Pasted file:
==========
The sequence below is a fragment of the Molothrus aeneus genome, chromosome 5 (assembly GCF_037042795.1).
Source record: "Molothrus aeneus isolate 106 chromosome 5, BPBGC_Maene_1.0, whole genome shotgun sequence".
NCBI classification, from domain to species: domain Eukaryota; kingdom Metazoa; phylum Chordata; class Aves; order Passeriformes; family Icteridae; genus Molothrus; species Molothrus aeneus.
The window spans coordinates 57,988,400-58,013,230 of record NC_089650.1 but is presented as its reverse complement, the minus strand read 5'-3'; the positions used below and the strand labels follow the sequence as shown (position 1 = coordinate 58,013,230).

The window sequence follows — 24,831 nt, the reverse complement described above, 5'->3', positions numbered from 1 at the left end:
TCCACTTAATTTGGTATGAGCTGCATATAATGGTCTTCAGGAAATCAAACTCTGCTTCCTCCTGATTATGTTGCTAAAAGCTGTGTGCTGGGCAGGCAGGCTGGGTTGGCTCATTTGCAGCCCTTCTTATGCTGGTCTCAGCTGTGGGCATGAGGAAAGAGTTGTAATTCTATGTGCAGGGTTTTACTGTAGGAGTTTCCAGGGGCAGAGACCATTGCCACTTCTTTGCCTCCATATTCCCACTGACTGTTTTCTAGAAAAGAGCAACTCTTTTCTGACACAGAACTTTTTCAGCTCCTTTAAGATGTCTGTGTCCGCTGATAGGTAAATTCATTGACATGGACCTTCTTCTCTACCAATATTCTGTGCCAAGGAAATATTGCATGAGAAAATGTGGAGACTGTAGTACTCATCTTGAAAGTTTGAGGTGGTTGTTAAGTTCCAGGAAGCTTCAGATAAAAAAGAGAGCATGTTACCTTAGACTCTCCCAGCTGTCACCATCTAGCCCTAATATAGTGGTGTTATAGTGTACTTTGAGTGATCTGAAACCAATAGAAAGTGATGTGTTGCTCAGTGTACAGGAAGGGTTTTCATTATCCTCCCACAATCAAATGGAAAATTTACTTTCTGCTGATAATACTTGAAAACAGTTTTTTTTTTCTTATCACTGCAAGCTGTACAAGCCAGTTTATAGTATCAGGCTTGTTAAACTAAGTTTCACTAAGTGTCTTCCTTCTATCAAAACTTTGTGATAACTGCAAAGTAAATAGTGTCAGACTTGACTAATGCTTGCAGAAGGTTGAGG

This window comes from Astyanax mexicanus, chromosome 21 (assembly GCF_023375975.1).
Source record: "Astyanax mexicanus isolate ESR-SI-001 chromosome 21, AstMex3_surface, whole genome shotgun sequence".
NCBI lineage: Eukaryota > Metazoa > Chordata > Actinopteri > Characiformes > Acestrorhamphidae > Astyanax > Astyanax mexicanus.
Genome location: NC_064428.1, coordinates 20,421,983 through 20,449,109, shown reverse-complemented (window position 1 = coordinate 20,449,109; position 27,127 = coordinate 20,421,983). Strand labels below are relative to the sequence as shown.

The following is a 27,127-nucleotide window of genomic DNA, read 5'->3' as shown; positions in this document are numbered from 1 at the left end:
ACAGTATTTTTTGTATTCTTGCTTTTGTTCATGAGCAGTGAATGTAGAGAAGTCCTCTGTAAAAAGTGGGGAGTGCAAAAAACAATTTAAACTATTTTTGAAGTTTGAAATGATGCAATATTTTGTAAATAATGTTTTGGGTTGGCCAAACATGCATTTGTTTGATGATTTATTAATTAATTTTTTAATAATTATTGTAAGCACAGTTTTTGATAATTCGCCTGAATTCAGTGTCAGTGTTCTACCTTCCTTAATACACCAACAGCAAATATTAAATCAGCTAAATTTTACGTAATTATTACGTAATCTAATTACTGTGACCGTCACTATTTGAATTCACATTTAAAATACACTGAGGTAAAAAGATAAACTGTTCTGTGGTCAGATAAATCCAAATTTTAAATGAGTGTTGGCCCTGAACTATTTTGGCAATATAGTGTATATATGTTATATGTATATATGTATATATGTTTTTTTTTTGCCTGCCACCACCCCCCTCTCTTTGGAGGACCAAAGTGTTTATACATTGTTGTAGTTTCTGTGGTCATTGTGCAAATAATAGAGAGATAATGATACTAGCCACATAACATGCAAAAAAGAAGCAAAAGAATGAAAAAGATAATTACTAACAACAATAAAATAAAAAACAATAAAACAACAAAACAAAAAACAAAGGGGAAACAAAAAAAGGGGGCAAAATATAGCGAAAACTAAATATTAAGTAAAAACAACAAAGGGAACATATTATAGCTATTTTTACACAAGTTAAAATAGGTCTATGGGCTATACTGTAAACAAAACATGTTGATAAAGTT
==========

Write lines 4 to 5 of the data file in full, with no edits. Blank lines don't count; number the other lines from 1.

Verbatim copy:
The window spans coordinates 57,988,400-58,013,230 of record NC_089650.1 but is presented as its reverse complement, the minus strand read 5'-3'; the positions used below and the strand labels follow the sequence as shown (position 1 = coordinate 58,013,230).

The window sequence follows — 24,831 nt, the reverse complement described above, 5'->3', positions numbered from 1 at the left end: